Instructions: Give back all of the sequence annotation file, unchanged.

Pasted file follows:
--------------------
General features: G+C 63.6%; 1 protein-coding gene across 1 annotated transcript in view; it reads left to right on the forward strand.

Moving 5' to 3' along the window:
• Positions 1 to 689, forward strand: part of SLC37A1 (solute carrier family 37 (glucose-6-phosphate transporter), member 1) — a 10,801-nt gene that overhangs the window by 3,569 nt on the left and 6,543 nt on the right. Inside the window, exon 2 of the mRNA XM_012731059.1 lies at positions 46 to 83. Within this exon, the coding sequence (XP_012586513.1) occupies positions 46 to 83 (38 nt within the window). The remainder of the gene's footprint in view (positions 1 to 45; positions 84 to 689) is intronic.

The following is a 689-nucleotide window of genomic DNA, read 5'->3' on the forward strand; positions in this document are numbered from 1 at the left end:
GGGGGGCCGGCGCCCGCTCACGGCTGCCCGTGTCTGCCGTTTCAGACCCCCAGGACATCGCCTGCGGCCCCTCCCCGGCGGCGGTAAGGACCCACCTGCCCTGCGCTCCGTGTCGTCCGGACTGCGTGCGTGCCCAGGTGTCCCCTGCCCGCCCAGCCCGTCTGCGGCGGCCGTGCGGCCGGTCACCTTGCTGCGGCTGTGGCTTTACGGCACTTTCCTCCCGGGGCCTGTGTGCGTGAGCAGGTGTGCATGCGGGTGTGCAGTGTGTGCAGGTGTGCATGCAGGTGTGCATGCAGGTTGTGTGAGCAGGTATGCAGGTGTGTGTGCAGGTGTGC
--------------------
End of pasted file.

General features: G+C 63.6%; 1 protein-coding gene across 1 annotated transcript in view; it reads left to right on the forward strand.

Moving 5' to 3' along the window:
• Positions 1 to 689, forward strand: part of SLC37A1 (solute carrier family 37 (glucose-6-phosphate transporter), member 1) — a 10,801-nt gene that overhangs the window by 3,569 nt on the left and 6,543 nt on the right. Inside the window, exon 2 of the mRNA XM_012731059.1 lies at positions 46 to 83. Within this exon, the coding sequence (XP_012586513.1) occupies positions 46 to 83 (38 nt within the window). The remainder of the gene's footprint in view (positions 1 to 45; positions 84 to 689) is intronic.

The following is a 689-nucleotide window of genomic DNA, read 5'->3' on the forward strand; positions in this document are numbered from 1 at the left end:
GGGGGGCCGGCGCCCGCTCACGGCTGCCCGTGTCTGCCGTTTCAGACCCCCAGGACATCGCCTGCGGCCCCTCCCCGGCGGCGGTAAGGACCCACCTGCCCTGCGCTCCGTGTCGTCCGGACTGCGTGCGTGCCCAGGTGTCCCCTGCCCGCCCAGCCCGTCTGCGGCGGCCGTGCGGCCGGTCACCTTGCTGCGGCTGTGGCTTTACGGCACTTTCCTCCCGGGGCCTGTGTGCGTGAGCAGGTGTGCATGCGGGTGTGCAGTGTGTGCAGGTGTGCATGCAGGTGTGCATGCAGGTTGTGTGAGCAGGTATGCAGGTGTGTGTGCAGGTGTGC